March 02, 2013
On Saturday, 2 March 2013 at 00:47:02 UTC, Steven Schveighoffer wrote:
> On Fri, 01 Mar 2013 19:19:35 -0500, cvk012c <cvk012c@motorolasolutions.com> wrote:
>
>> On Friday, 1 March 2013 at 21:52:13 UTC, bearophile wrote:
>>> cvk012c:
>>>
>>>> I think that similar Perl and Java scripts will outperform D easily.
>>>> Thanks Andrei and simendsjo for a quick response though.
>>>
>>> Why don't you write a Java version? It takes only few minutes, and you will have one more data point.
>>>
>>
>> You are right. Why not. But instead of using Java split() method I used combination of indexOf() and substring() methods to do the same job. The reason: Java split method implemented as a regular expression which will be unfair to compare to D splitter. Again, I created a similar D version of the script, compiled it with all suggested options:  -release -O -inline -noboundscheck and this time D version is more then twice slower than Java: 8.4 seconds vs 4.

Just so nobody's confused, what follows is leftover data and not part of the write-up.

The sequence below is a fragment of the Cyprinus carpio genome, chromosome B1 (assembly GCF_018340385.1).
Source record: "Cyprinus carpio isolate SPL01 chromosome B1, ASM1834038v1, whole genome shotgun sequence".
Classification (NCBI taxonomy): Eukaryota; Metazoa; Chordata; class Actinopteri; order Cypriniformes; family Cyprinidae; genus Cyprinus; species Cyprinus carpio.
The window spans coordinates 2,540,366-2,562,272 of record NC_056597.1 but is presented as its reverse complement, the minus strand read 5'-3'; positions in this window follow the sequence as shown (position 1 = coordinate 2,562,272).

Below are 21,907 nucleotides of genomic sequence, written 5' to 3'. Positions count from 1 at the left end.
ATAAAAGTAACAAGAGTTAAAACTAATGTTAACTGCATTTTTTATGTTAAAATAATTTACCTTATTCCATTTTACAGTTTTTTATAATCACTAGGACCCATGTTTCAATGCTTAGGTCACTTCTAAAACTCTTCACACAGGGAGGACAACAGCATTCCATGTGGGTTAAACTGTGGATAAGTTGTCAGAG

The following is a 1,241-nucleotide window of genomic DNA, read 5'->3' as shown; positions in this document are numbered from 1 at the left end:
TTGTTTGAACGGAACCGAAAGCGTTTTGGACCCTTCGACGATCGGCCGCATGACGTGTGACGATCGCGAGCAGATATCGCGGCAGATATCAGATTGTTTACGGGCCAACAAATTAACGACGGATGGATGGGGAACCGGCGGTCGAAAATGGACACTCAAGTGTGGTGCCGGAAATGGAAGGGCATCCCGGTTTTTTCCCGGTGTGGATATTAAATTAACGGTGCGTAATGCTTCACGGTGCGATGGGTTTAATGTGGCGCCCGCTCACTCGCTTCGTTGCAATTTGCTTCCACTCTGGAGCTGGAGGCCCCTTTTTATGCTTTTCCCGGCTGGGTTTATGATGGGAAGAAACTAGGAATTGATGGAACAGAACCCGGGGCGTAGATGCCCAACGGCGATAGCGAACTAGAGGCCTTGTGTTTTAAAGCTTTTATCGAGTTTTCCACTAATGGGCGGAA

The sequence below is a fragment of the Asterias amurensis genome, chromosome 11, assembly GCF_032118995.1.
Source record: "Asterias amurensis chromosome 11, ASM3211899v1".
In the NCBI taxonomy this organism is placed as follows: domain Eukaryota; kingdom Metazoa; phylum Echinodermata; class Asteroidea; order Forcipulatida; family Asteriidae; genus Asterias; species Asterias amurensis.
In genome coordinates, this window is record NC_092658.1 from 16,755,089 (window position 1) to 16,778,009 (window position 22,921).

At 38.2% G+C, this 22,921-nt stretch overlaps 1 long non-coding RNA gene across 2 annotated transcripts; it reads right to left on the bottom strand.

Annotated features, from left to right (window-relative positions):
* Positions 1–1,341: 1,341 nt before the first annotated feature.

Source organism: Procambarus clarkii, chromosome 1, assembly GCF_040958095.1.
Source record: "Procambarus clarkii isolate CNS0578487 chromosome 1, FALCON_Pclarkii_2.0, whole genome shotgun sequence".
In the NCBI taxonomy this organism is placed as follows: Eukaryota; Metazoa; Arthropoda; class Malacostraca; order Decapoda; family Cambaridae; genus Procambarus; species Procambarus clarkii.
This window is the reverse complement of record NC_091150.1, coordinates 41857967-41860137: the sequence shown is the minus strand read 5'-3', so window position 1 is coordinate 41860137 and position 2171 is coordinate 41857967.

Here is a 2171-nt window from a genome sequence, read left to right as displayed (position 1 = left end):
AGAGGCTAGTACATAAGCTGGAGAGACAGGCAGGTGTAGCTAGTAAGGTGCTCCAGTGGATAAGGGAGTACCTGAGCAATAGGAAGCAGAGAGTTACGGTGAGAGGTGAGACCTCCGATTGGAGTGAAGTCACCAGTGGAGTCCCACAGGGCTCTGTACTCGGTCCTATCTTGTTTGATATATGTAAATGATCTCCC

>> D experts, please, take a look at my code and tell me what is wrong with it.
>
> The issue is a combination of the fact that:
> 1. splitter is designed for any range, not just strings.  Not an excuse really, but a string-specific version could be written that does better (clearly).

In my latest version of D script I didn't use splitter at all. I used string specific indexOf function. Still result is very bad. For text based protocols, such as SIP, performance of string manipulating functions is very important. Unfortunately, looks like it is not D strongest point at this time.
March 02, 2013
On 3/1/2013 1:28 PM, cvk012c wrote:
> But I still kind of disappointed because I expected a much better performance
> boost and got only 7%. Counting that Python is not the fastest scripting
> language I think that similar Perl and Java scripts will outperform D easily.
> Thanks Andrei and simendsjo for a quick response though.

Python's splitter, which you are measuring, isn't written in Python. It is written in C. You're actually comparing a bit of C code with a bit of D code.